Fort Samaipata, the largest rupestrian architectural work in the world

General view of Cerro Esculpido, the upper part of Fort Samaipata / Image: Marcelo Claros Marzana in Wikimedia Commons

Although Machu Picchu attracts mass media attention and world tourism on the Andean area, this one is extraordinarily rich in historical patrimony and abundant archaeological sites can be found distributed by the countries that compose it, from the cañari ruins of Ingapirca (Ecuador) to the great Inca constructions or the Peruvian mochicas huacas, through the monumental legacy of tihuanacos, mochicas, chimúes, lambayeques, paracas, aymaras, etc. Of all of them there is one unjustly little known, since it showcases a double singularity: that of bringing together three cultures (chané, Inca and Spanish) and that of being the largest rupestrian architectural work in the world. We are talking about Fort Samaipata, in Bolivia.

It is located in Santa Cruz Department, 8 kilometers from the small municipality that gives it its name, occupying the top of a hill at an altitude of 1,950 meters. Santa Cruz, the country’s interior region, borders the Paraguayan Chaco and two of Brazil’s wildest areas, the Mato Grosso and the Amazon. In fact, it is also located in the foothills of the Amboró National Park, a place popularly known as Elbow of the Andes because that is where this mountain range changes direction southwards.

Geographical location of Fort Samaipata/Image: Google Maps

Therefore, it constitutes the last Andean mountainous stretch and in its time it was practically the eastern border of the Inca Empire, between the northeastern end of Collasuyu and the southeastern end of Antisuyu (which together with Chinchaysuyu and Constisuyu, formed the four suyos or regions into which this empire was divided, the Tahuantisuyu). However, Fort Samaipata is pre-Inca. It was built by the Chané, a Guaraní people of Arawak ethnicity, who also occupied the western part of Paraguay and the northwestern part of Argentina.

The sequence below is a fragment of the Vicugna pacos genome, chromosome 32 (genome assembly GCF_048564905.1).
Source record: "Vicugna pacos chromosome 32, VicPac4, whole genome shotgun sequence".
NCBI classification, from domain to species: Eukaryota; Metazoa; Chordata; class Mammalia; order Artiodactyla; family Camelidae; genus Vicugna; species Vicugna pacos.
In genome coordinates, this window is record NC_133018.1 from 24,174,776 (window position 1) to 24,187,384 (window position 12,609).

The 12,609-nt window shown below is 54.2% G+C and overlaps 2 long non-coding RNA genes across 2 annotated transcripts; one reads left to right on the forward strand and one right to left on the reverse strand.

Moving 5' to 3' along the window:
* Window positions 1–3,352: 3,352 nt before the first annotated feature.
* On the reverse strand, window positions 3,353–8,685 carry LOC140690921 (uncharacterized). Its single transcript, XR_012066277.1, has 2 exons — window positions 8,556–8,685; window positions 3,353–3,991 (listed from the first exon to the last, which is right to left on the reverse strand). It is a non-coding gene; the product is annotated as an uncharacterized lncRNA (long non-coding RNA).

The Spaniards called it chiriguano, a word that was a Spanish adaptation of the derogatory nickname given to them by the Quechuas: chiri wanu, which means something like “cold excrement”, although another version says it would be chiri wañuq (“those who die in the cold”). The case is that the chiriguanos or ava guaraníes were subdivided into three branches and one of them was the chané, whose current representatives claim that ancestry along with the primeval arahuaca (from the northern area of South America, in what are today the Guianas). In Bolivia they are also called izoceños, because they occupy the region of Izozog.

The Tahuantisuyu or Inca Empire/Image: EuroHistory Teacher in Wikimedia Commons

Although their culture was not as advanced as others in the subcontinent, after their migration they became sedentary occupying a territory probably populated before by the mojocoyas, so in addition to hunting and fishing they used farming, developing complex irrigation systems that are still in use today, given the drought that grips that part of Bolivia six months a year. As archeological testimony, there are remains in Valle Abajo, Mairana, Portachuelo, Okinawa, Cotoca, besides Samaipata, featuring good ceramic pieces, cloths, masks, and tools…

It is possible that these mojocoyas did their first work on top of the hill around the 3rd century AD. In any case, archaeologists now consider that the Chané were the main architects of the fort. That, by the way, is not such. It is not a poliorcetic construction -or, at least, not exclusively-, because it also had religious use, something that in pre-Columbian America also implies astronomical observation. In fact, Samaipata is a Quechua etymology name meaning “resting place among the mountains”, which does not seem to be related to a defensive function and probably derives from its difficult access.

A Bolivian chiriguano at the beginning of the 20th century/Image: Nils Erland Herbert v. Nordenskiöld in Wikimedia Commons

Part of the confusion is due to the fact that the later occupants, the Incas, added residential structures (a square, dwellings…) to the ceremonial ones. The Chané were not located in a strategically comfortable geographical site. They were able to maintain diplomatic relations with the Quechuas but would later find themselves between sword and wall, with the Incas on one side and the Guaranis on the other. The first ones established a settlement near Samaipata to stop the second ones, who used to carry out aggressive races.